Antoinette Henriette Clémence Robert

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Antoinette Henriette Clémence Robert
Born (1797-12-06)6 December 1797
Mâcon, France
Died 1 December 1872(1872-12-01) (aged 74)
Paris, France
Pen name Clémence Robert
Language French
Genre historical fiction, military fiction
Subject biography, history
Literary movement Romanticism
Relatives Henri Robert (brother)

Antoinette Henriette Clémence Robert (6 December 1797 – 1 December 1872) was a French writer of historical fiction, poetry, non-fiction, stage plays, and short stories. From 1855 to 1870, she and Virginie Ancelot were the most popular novelists of the roman populaire genre.[1] She published much of her work as Clémence Robert.

Mlle Robert was born in Mâcon in December 1797. She was a strong student with a penchant for history.[2] Her first published work was Cri de joie d’une Française sur la naissance de SAR Mgr le duc de Bordeaux (Mme Ve Porthmann 1820). Her father was a deputy judge in Mâcon. When he died in 1830, the year of the July Revolution, she moved to Paris for the society of other women writers, and to reunite with her older brother (esteemed clockmaker Henri Robert).[3] In her early days in Paris, she worked in a library. In 1845 she retired to the quiet of Abbaye-aux-Bois, a Catholic convent that also let rooms to women of high social standing; soon, however, she returned to her career.[2][3] Her stay there coincided with a major literary salon hosted by her friends François-René de Chateaubriand and Juliette Récamier, in Mlle Récamier's quarters at the abbey. Clémence Robert died in Paris in 1872, five days before her 75th birthday.

While contemporary novelists drifted toward escapist fiction, her historical novels revisited themes of socialism and républicanisme. Her views were shaped in part by the work of anti-Catholic socialist Eugène Sue (1804–1857).[1][2][4]

With Camille Leynadier, she compiled and edited the memoirs of Giuseppe Garibaldi, which they presented as a biography, dramatised in parts. Her most famous short story was "Baron de Trenck", which relates an adventure of the Prussian officer Friedrich von der Trenck, and was inspired by his widely published autobiography.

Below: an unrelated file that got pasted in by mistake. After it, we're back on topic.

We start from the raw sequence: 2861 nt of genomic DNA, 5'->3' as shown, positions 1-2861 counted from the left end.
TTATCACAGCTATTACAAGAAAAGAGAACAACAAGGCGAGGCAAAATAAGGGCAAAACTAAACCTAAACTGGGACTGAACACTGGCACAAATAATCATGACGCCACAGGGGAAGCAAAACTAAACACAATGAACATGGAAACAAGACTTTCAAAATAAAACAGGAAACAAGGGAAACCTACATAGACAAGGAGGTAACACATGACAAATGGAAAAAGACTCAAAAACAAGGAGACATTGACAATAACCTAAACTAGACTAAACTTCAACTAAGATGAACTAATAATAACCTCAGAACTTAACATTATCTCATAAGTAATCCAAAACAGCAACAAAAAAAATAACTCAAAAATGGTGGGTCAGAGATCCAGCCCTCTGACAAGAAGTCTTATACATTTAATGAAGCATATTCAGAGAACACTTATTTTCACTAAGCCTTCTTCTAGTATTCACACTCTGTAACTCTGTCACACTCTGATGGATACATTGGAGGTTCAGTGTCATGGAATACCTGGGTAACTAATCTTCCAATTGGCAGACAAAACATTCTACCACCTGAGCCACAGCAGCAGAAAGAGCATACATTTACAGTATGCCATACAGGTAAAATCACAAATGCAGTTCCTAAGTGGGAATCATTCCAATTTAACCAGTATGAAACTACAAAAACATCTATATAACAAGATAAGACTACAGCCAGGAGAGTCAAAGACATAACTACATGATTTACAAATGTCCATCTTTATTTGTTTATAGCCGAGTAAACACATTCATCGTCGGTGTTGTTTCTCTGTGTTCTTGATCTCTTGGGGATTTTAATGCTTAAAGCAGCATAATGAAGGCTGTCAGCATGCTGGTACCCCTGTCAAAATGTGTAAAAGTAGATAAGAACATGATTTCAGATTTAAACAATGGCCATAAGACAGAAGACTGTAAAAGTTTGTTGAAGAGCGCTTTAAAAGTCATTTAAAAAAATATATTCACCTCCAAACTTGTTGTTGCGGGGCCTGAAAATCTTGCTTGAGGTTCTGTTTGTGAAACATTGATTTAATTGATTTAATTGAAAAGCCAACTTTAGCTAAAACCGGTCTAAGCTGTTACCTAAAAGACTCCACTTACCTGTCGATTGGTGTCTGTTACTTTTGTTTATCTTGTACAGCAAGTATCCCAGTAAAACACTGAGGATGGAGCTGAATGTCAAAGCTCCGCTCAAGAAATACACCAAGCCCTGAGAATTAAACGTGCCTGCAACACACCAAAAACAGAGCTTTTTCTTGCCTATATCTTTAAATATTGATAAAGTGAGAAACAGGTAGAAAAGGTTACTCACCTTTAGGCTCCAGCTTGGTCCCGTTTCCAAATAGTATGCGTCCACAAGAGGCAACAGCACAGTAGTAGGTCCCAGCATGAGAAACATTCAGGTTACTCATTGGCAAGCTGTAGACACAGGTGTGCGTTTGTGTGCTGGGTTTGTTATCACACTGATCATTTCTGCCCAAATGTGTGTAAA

Published works[edit]

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  • Le Marquis de Pombal. Brussels. 1844.  An historical novel concerning Sebastião José de Carvalho e Melo, 1st Marquess of Pombal
  • William Shakespeare (in French). Brussels. 1844.  A German edition was also published in Leipzig.
  • Les quatre sergents de La Rochelle [The Four Sergeants of La Rochelle]. Paris. 1849. 
  • Le Mont Saint-Michel, roman historique. 1856.  (Year of publication is approximate.)
  • Le poëte de la reine [The Queen's Poet]. Paris: Arnauld de Vresse. 1859.  (Year of publication is approximate.)
  • Mémoires authentiques sur Garibaldi. Paris: Fayard. 1860. 
  • Les victimes du fanatisme [Victims of Fanaticism]. Paris: Arnauld de Vresse. 1864. 
  • Paris Silhouettes. Paris: Louis Janet. 

See also[edit]


  1. ^ a b Olivier-Martin, Yves (1980). "Introduction" (PDF). Histoire du roman populaire. éditions Albin Michel. ISBN 9782226008695. OCLC 6814807. Retrieved 11 January 2014. 
  2. ^ a b c The Scrap Book, Volume II: September, 1906 to February, 1907. New York: The Frank A. Munsey Company. 1907. p. 151. Retrieved 11 January 2014. 
  3. ^ a b Vapereau, Louis Gustave, ed. (1858). Dictionnaire universel des contemporains [Universal Dictionary of Contemporaries] (in French). 2 (L–Z). Paris: Hachette Livre. pp. 1552–3. OCLC 229946820. Retrieved 11 January 2014. 
  4. ^ Cowen, David. "Popular Fiction in the Nineteenth Century". In Unwin, Timothy. The Cambridge Companion to the French Novel: From 1800 to the Present. Cambridge: Cambridge University Press. p. 80. ISBN 9780521499149. OCLC 36084649. Retrieved 11 January 2014. 

Further reading[edit]

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